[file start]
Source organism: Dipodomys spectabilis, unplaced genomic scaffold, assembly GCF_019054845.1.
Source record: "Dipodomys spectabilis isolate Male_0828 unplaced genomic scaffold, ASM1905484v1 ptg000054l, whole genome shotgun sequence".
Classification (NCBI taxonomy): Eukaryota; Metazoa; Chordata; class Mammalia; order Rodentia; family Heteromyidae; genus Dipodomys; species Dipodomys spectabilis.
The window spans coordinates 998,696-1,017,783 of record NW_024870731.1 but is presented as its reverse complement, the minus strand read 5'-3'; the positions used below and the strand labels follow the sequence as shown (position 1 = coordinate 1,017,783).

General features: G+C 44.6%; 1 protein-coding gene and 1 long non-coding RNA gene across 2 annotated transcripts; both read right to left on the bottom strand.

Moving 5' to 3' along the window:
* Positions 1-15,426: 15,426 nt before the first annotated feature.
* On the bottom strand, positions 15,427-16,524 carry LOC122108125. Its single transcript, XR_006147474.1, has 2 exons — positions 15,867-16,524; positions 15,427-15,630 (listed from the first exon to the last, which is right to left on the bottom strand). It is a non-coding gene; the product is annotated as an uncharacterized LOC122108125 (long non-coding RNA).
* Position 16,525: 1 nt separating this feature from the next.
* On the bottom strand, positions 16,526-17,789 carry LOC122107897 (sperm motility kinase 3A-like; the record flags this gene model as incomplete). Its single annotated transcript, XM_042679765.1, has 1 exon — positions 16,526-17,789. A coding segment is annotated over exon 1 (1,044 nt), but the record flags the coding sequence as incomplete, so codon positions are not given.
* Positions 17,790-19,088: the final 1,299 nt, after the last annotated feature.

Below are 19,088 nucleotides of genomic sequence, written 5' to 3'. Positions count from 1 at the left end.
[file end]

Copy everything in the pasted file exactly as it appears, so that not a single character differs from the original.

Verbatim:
Source organism: Dipodomys spectabilis, unplaced genomic scaffold, assembly GCF_019054845.1.
Source record: "Dipodomys spectabilis isolate Male_0828 unplaced genomic scaffold, ASM1905484v1 ptg000054l, whole genome shotgun sequence".
Classification (NCBI taxonomy): Eukaryota; Metazoa; Chordata; class Mammalia; order Rodentia; family Heteromyidae; genus Dipodomys; species Dipodomys spectabilis.
The window spans coordinates 998,696-1,017,783 of record NW_024870731.1 but is presented as its reverse complement, the minus strand read 5'-3'; the positions used below and the strand labels follow the sequence as shown (position 1 = coordinate 1,017,783).

General features: G+C 44.6%; 1 protein-coding gene and 1 long non-coding RNA gene across 2 annotated transcripts; both read right to left on the bottom strand.

Moving 5' to 3' along the window:
* Positions 1-15,426: 15,426 nt before the first annotated feature.
* On the bottom strand, positions 15,427-16,524 carry LOC122108125. Its single transcript, XR_006147474.1, has 2 exons — positions 15,867-16,524; positions 15,427-15,630 (listed from the first exon to the last, which is right to left on the bottom strand). It is a non-coding gene; the product is annotated as an uncharacterized LOC122108125 (long non-coding RNA).
* Position 16,525: 1 nt separating this feature from the next.
* On the bottom strand, positions 16,526-17,789 carry LOC122107897 (sperm motility kinase 3A-like; the record flags this gene model as incomplete). Its single annotated transcript, XM_042679765.1, has 1 exon — positions 16,526-17,789. A coding segment is annotated over exon 1 (1,044 nt), but the record flags the coding sequence as incomplete, so codon positions are not given.
* Positions 17,790-19,088: the final 1,299 nt, after the last annotated feature.

Below are 19,088 nucleotides of genomic sequence, written 5' to 3'. Positions count from 1 at the left end.